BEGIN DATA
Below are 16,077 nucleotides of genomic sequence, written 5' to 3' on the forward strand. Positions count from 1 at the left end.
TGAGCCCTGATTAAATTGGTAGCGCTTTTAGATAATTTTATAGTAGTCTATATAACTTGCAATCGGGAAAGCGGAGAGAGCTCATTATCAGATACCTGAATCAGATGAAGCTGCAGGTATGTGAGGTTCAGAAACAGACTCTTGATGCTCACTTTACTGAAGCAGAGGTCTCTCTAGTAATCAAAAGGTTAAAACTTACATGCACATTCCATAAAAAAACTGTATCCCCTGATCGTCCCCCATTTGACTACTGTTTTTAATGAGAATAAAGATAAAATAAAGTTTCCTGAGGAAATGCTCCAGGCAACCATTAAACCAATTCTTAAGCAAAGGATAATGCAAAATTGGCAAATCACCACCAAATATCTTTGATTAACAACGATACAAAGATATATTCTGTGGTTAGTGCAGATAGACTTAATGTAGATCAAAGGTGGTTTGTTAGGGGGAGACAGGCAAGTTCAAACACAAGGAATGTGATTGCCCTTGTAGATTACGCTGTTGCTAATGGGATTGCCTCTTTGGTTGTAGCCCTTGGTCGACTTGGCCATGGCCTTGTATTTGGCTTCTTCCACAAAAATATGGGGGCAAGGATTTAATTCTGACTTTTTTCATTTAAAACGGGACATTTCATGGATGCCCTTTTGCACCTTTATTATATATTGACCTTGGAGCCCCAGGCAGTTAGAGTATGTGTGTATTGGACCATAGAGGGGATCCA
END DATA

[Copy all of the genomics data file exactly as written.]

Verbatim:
Below are 16,077 nucleotides of genomic sequence, written 5' to 3' on the forward strand. Positions count from 1 at the left end.
TGAGCCCTGATTAAATTGGTAGCGCTTTTAGATAATTTTATAGTAGTCTATATAACTTGCAATCGGGAAAGCGGAGAGAGCTCATTATCAGATACCTGAATCAGATGAAGCTGCAGGTATGTGAGGTTCAGAAACAGACTCTTGATGCTCACTTTACTGAAGCAGAGGTCTCTCTAGTAATCAAAAGGTTAAAACTTACATGCACATTCCATAAAAAAACTGTATCCCCTGATCGTCCCCCATTTGACTACTGTTTTTAATGAGAATAAAGATAAAATAAAGTTTCCTGAGGAAATGCTCCAGGCAACCATTAAACCAATTCTTAAGCAAAGGATAATGCAAAATTGGCAAATCACCACCAAATATCTTTGATTAACAACGATACAAAGATATATTCTGTGGTTAGTGCAGATAGACTTAATGTAGATCAAAGGTGGTTTGTTAGGGGGAGACAGGCAAGTTCAAACACAAGGAATGTGATTGCCCTTGTAGATTACGCTGTTGCTAATGGGATTGCCTCTTTGGTTGTAGCCCTTGGTCGACTTGGCCATGGCCTTGTATTTGGCTTCTTCCACAAAAATATGGGGGCAAGGATTTAATTCTGACTTTTTTCATTTAAAACGGGACATTTCATGGATGCCCTTTTGCACCTTTATTATATATTGACCTTGGAGCCCCAGGCAGTTAGAGTATGTGTGTATTGGACCATAGAGGGGATCCA